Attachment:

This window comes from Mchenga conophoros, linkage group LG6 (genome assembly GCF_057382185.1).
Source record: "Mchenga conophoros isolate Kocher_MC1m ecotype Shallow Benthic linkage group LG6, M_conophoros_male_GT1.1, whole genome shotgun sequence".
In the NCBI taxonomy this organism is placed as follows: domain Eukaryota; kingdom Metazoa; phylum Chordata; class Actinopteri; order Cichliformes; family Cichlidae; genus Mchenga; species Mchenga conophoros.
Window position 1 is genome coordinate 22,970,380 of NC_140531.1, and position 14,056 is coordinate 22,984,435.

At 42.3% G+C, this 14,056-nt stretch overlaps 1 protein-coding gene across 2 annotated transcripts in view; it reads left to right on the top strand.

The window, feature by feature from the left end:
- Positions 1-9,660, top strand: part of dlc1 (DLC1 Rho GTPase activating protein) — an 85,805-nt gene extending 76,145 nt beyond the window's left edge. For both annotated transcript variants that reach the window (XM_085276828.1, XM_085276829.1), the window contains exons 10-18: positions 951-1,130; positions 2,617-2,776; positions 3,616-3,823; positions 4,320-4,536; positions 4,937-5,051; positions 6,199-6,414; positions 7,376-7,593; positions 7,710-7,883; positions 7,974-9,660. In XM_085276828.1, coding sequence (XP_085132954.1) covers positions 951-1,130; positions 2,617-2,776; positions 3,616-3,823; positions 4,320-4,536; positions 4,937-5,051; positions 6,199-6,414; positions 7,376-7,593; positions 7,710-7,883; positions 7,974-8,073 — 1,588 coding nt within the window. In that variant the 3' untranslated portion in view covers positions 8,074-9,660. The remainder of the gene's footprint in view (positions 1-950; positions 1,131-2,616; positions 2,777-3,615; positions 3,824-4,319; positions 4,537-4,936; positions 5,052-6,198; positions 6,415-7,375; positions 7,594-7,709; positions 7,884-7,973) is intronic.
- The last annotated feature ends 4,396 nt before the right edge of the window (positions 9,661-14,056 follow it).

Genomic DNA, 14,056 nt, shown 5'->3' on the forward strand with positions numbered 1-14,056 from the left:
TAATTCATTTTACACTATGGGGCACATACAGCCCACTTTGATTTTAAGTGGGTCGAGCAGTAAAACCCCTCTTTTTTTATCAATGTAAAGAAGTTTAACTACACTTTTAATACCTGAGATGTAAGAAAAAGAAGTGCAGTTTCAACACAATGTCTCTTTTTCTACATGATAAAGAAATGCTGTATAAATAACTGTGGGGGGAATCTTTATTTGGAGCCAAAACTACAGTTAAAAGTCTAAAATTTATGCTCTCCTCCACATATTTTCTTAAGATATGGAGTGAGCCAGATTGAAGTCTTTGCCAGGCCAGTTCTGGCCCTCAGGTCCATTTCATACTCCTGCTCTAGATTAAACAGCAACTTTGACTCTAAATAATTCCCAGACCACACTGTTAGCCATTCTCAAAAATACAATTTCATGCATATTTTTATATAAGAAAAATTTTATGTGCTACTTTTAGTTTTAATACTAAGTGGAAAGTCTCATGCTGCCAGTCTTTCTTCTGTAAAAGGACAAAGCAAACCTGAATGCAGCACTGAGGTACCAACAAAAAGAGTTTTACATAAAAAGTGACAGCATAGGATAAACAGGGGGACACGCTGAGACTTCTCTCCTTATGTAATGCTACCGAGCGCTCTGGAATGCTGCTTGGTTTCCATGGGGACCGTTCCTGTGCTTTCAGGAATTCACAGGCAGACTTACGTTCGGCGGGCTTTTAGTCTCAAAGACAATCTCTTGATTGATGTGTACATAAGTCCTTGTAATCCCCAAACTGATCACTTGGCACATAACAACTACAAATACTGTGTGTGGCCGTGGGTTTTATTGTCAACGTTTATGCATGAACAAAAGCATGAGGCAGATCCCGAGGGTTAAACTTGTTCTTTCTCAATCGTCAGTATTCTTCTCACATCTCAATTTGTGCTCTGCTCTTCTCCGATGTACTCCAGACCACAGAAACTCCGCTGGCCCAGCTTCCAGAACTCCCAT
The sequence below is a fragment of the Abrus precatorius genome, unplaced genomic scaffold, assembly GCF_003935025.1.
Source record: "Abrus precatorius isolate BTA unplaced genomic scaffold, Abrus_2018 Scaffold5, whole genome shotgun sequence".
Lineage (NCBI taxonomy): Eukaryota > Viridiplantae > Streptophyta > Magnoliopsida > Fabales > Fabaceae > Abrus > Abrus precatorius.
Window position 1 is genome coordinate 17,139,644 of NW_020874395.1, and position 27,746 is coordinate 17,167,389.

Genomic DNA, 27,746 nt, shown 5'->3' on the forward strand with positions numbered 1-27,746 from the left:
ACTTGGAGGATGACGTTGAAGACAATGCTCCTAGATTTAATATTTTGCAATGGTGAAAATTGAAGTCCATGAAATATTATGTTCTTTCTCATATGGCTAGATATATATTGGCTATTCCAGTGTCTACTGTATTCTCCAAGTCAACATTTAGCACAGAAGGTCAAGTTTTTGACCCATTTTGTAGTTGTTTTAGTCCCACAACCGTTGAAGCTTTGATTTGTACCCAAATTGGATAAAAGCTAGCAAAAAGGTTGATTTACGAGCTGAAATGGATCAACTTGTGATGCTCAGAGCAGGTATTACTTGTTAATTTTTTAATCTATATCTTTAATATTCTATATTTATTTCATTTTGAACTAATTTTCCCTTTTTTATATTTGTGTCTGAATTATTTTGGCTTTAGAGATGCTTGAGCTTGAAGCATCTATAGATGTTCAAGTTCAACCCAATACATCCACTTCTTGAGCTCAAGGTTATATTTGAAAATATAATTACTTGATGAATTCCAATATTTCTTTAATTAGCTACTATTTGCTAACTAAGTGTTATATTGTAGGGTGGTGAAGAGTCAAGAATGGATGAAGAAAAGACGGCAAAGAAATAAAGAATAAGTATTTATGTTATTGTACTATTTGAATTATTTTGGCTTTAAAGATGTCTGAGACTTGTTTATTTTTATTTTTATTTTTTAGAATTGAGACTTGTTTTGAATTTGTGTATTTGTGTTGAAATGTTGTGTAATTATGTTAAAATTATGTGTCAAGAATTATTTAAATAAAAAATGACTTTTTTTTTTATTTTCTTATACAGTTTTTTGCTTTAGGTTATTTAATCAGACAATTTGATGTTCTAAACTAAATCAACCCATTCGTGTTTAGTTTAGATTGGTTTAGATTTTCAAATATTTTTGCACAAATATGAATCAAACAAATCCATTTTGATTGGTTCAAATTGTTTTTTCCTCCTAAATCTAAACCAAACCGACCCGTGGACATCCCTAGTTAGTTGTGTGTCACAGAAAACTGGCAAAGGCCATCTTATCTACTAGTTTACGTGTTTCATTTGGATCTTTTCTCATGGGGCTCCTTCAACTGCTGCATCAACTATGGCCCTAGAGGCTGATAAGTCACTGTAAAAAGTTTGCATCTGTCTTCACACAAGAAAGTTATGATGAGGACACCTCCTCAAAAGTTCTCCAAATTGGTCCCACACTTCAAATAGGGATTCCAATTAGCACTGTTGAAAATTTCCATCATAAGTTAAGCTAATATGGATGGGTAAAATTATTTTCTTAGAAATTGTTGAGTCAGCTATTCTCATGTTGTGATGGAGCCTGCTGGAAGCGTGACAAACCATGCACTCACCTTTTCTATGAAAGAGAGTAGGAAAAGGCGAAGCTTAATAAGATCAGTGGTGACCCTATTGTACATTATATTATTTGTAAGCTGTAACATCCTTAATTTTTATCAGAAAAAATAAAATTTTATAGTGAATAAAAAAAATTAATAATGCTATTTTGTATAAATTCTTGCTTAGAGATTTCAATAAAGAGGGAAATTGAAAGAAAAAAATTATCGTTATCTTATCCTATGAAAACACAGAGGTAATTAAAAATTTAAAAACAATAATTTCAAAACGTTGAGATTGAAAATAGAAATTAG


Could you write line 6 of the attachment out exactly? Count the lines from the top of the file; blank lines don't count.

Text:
The window, feature by feature from the left end: